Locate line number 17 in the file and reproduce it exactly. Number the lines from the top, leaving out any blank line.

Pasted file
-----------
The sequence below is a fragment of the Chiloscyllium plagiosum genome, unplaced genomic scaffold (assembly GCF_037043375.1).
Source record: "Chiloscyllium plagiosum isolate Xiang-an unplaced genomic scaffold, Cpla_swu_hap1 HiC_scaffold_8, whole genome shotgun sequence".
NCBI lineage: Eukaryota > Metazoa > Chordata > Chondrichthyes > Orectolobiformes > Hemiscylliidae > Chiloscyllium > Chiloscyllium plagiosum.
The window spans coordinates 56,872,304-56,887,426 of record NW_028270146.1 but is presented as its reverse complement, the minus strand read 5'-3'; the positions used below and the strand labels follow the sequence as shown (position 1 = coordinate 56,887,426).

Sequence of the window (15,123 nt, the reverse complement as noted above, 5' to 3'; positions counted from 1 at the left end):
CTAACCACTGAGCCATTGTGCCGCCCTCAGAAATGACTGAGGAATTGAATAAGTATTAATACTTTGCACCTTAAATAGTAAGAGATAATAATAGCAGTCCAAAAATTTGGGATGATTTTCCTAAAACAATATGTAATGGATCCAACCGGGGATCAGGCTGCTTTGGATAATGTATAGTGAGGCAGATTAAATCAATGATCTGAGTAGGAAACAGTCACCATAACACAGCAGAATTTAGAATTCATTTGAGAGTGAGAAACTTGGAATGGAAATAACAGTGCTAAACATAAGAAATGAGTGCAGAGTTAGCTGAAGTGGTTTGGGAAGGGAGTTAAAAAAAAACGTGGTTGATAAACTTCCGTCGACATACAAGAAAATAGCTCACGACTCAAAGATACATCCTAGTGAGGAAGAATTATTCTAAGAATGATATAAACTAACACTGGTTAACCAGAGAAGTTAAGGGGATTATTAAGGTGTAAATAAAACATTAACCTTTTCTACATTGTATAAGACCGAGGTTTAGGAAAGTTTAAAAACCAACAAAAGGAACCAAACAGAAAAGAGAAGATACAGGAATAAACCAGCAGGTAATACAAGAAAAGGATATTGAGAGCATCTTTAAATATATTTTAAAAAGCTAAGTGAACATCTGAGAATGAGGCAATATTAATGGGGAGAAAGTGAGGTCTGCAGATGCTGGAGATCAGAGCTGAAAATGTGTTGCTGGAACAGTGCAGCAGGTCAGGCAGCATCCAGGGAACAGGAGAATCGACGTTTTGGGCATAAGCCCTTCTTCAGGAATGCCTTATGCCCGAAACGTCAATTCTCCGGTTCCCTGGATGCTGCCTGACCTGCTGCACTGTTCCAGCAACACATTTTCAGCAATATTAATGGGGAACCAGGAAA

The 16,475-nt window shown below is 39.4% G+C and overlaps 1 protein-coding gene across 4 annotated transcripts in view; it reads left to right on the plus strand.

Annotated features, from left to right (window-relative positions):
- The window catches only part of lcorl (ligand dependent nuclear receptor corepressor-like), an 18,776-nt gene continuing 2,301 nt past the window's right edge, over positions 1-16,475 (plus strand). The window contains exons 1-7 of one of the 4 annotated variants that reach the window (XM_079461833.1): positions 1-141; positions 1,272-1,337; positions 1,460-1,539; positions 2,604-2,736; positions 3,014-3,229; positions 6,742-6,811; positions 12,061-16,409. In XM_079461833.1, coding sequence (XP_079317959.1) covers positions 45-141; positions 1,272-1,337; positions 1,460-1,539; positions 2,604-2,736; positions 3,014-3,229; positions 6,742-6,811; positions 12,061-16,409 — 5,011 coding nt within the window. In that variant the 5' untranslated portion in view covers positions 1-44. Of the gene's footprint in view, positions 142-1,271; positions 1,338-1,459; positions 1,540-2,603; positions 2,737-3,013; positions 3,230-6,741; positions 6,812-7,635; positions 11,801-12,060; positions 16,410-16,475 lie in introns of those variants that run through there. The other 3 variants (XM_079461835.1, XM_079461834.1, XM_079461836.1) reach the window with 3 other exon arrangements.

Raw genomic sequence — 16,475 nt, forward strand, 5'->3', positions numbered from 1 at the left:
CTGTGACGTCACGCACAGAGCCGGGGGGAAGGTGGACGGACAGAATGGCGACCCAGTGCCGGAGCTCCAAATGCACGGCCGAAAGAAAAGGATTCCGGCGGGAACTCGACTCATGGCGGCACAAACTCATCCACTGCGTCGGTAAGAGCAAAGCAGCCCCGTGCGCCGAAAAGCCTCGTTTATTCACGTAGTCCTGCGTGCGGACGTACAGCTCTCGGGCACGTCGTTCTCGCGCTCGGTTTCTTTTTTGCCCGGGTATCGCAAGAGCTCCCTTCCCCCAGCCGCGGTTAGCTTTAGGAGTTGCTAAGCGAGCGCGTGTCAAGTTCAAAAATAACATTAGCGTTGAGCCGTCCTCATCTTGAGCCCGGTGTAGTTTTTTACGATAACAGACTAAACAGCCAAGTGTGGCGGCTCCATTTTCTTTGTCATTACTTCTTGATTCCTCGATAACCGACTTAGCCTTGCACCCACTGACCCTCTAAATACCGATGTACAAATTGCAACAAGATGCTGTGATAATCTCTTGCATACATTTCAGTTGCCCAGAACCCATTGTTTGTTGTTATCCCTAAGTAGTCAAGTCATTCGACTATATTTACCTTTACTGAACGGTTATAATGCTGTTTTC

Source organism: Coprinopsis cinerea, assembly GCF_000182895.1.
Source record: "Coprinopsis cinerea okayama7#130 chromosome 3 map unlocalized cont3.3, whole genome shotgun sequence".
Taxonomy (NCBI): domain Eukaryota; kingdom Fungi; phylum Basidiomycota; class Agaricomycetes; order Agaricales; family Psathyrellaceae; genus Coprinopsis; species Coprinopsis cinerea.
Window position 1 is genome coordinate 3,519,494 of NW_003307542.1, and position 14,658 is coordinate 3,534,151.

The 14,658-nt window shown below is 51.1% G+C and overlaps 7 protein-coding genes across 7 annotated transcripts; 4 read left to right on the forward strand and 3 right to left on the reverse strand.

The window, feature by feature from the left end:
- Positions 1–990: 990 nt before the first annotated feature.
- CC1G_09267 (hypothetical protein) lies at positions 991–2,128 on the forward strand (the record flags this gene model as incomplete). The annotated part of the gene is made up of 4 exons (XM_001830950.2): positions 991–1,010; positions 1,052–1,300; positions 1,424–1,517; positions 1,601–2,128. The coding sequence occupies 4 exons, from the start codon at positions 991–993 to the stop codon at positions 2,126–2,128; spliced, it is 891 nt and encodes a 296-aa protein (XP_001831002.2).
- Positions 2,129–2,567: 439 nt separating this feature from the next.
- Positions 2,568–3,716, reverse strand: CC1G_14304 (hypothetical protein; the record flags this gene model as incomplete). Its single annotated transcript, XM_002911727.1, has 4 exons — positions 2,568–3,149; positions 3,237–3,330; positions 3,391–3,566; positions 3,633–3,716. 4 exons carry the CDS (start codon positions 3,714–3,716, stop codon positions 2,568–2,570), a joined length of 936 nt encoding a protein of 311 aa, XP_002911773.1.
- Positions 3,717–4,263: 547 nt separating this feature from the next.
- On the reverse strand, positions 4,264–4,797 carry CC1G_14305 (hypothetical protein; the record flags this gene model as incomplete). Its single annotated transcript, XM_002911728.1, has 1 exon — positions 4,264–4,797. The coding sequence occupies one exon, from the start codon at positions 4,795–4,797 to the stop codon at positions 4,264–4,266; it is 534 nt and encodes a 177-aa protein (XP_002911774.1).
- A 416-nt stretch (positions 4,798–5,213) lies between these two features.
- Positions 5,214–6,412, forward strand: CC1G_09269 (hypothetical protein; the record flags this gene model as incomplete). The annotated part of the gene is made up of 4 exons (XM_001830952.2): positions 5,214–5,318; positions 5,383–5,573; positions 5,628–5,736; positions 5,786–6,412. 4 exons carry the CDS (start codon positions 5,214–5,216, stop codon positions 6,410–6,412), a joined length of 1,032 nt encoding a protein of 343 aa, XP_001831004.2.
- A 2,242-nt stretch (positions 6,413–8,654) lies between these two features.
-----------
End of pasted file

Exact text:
The window, feature by feature from the left end: